Report: U.S., Pakistan had secret deal on drones
Unmanned U.S. drones began launching attacks in Pakistan in 2004
Pakistani officials have for years secretly endorsed the U.S. drone program, even picking out at least one target for such an attack, according to a Washington Post report.
Neither the White House, the U.S. State Department nor the Pakistani Foreign Ministry would comment on the story, which said top secret CIA documents and Pakistani memos obtained by the Post described at least 65 such strikes between late 2007 and late 2011.
The story comes as Prime Minister of Pakistan Nawaz Sharif visited President Obama in Washington. Sharif told reporters he brought up the issue of drone strikes with Obama, "emphasizing the need for an end to such strikes."
White House Press Secretary Jay Carney was asked Thursday about the report.
"I can't speak to specific operational issues," he said. "What I can tell you is that on matters of bilateral cooperation and counterterrorism, we have regular conversations with Pakistan."
For years Pakistani officials have denounced any drone attacks, but the Post story says not only did they know about the strikes but they also actively participated in selecting some targets. One document from 2010 contains an entry about striking a site "at the request of your government," the Post said.
CNN Chief National Security Correspondent Jim Sciutto said his sources have told him there has long been good cooperation between intelligence agencies in the two nations.
The Post report echoes what former Pakistani President Pervez Musharraf said in April. But he said Pakistan's government signed off on strikes "only on a few occasions, when a target was absolutely isolated and no chance of collateral damage." Still, it was the first time a top past or present Pakistani official had admitted publicly to such a deal.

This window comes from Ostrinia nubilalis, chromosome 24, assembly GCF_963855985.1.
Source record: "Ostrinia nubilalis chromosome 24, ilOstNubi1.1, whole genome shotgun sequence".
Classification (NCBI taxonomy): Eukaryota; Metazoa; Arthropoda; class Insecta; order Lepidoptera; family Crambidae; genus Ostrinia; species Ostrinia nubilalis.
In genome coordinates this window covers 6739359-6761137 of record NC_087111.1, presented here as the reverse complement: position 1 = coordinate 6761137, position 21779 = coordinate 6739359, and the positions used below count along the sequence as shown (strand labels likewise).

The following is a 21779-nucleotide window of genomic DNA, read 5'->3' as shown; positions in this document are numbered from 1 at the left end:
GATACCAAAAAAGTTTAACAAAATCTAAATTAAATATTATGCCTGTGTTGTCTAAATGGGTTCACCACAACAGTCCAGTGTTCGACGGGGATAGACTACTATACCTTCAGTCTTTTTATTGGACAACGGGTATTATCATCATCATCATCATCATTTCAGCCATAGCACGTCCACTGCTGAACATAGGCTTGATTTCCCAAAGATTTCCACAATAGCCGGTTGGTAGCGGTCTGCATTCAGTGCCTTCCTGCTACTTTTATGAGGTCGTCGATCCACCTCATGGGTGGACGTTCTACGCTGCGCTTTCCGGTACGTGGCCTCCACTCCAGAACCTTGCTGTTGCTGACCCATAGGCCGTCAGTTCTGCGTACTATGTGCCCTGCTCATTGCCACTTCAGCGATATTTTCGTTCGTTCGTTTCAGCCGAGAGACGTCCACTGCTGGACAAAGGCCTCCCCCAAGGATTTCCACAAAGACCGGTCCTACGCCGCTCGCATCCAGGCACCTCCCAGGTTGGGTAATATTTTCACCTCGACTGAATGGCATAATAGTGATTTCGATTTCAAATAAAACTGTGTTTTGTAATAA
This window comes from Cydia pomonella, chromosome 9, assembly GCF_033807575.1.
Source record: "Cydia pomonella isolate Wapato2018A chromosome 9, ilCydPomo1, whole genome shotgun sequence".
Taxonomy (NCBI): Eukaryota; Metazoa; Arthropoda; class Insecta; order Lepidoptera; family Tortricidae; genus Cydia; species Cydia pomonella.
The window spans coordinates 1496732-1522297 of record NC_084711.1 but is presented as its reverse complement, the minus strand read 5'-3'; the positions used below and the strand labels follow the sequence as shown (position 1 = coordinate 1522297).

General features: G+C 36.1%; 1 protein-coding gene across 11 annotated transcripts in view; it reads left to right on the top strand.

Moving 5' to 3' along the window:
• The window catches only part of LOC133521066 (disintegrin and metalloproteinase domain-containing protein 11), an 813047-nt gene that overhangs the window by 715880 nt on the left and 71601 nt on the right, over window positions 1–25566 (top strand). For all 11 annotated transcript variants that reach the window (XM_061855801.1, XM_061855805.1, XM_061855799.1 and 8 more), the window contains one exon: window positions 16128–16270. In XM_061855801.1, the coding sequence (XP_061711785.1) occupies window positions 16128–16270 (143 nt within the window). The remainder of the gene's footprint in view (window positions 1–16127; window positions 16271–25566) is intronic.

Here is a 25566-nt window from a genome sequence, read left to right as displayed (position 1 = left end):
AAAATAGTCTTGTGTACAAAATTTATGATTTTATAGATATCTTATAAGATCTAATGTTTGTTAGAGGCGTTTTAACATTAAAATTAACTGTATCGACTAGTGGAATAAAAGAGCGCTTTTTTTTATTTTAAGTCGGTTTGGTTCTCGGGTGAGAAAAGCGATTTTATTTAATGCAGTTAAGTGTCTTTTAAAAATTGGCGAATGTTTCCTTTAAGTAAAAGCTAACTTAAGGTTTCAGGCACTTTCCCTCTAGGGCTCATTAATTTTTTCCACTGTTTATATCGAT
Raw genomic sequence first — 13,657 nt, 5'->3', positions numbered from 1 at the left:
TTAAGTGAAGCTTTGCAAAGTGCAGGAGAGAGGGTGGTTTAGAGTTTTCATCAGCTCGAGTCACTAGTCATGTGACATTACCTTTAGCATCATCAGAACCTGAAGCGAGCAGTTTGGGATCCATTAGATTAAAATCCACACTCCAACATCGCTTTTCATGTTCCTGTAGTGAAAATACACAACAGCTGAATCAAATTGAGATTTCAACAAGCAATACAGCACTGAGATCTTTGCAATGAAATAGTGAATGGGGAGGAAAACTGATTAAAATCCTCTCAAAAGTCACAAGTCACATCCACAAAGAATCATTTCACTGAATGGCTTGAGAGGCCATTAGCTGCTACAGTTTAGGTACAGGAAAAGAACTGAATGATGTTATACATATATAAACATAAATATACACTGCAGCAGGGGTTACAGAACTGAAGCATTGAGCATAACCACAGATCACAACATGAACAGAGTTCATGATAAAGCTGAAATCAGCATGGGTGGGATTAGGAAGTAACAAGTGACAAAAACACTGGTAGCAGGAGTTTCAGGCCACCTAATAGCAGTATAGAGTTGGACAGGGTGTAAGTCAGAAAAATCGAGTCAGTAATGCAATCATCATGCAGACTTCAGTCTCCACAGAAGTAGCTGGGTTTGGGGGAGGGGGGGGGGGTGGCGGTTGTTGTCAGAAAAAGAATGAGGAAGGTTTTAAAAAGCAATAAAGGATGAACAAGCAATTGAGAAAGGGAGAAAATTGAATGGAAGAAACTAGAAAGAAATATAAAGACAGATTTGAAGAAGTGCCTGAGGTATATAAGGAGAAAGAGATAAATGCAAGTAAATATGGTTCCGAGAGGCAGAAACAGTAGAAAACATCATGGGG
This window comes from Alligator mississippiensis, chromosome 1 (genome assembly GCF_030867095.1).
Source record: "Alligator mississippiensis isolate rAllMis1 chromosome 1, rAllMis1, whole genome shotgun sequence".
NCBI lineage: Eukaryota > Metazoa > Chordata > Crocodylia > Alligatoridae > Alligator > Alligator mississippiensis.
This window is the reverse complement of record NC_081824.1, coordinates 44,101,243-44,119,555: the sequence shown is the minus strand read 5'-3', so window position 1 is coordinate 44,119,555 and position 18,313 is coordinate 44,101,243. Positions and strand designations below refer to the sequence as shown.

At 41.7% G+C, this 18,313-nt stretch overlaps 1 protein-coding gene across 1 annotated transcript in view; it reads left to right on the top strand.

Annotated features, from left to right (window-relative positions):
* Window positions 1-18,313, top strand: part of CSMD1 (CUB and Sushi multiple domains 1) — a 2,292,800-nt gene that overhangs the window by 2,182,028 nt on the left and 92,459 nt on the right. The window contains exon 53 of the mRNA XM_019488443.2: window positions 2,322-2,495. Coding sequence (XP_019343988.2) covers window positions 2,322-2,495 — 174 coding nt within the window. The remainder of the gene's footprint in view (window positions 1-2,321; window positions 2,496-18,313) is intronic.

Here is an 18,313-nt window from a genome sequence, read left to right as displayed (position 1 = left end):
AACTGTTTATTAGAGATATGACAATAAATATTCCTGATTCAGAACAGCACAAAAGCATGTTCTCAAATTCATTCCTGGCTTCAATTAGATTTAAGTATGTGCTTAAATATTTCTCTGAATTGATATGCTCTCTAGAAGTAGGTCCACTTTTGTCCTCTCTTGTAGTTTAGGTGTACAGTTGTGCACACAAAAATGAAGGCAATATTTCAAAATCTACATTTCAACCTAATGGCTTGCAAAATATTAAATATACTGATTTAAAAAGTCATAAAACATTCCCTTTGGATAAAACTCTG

Unmanned U.S. drones began launching attacks in Pakistan in 2004, by which time Musharraf had led the country for five years after taking power in a bloodless coup.
He said Pakistani leaders would OK U.S. drone strikes after discussions involving military and intelligence units and only if "there was no time for our own ... military to act."
Musharraf left office in 2008.
In a statement Thursday, Musharraf's office stressed that "during nine years of his rule, there were less than 10 drone strikes, all of which targeted militants, and a few of them were joint operations between [the] United States and Pakistan in locations that were not accessible to the ground forces of Pakistan."
The statement also noted that the former military ruler said in 2009 that "these drone strikes had become indiscriminate and were losing their impact due to claims of collateral damage to the civilian population."
It said that Musharraf "consistently demanded [that the] United States transfer drone technology to the Pakistan military, so Pakistan could take ownership in effectively targeting terrorists and also remedy the violation of Pakistan's sovereignty by [the] United States."
The Post report said the Pakistan government routinely received classified briefings, including before and after photographs, on the strikes.
Aizaz Ahmed Chaudhry, a spokesman for the Pakistan Foreign Ministry, said Thursday that Islamabad doesn't "comment on specific media reports citing unnamed sources."
Chaudhry reiterated Pakistan's public position on strikes in a written statement.
"Whatever understandings there may or may not have been in the past, the present government has been very clear regarding its policy on the issue. We regard such strikes as violations of our sovereignty as well as international law," it said.
The number of drone attacks has been decreasing sharply in the past three years because of tighter rules imposed by the Obama administration and the success of the program in killing its targets.
In August, U.S. Secretary of State John Kerry on a visit to Islamabad told a Pakistani television station that the United States hoped to end drone strikes there "very, very soon."
President Obama has a "very real timeline" for ending the strikes, he said.
This week, Amnesty International and Human Rights Watch released highly critical reports on U.S. drone strikes in Pakistan and Yemen. The groups said some of the attacks may have violated international law, a charge the White House denied.
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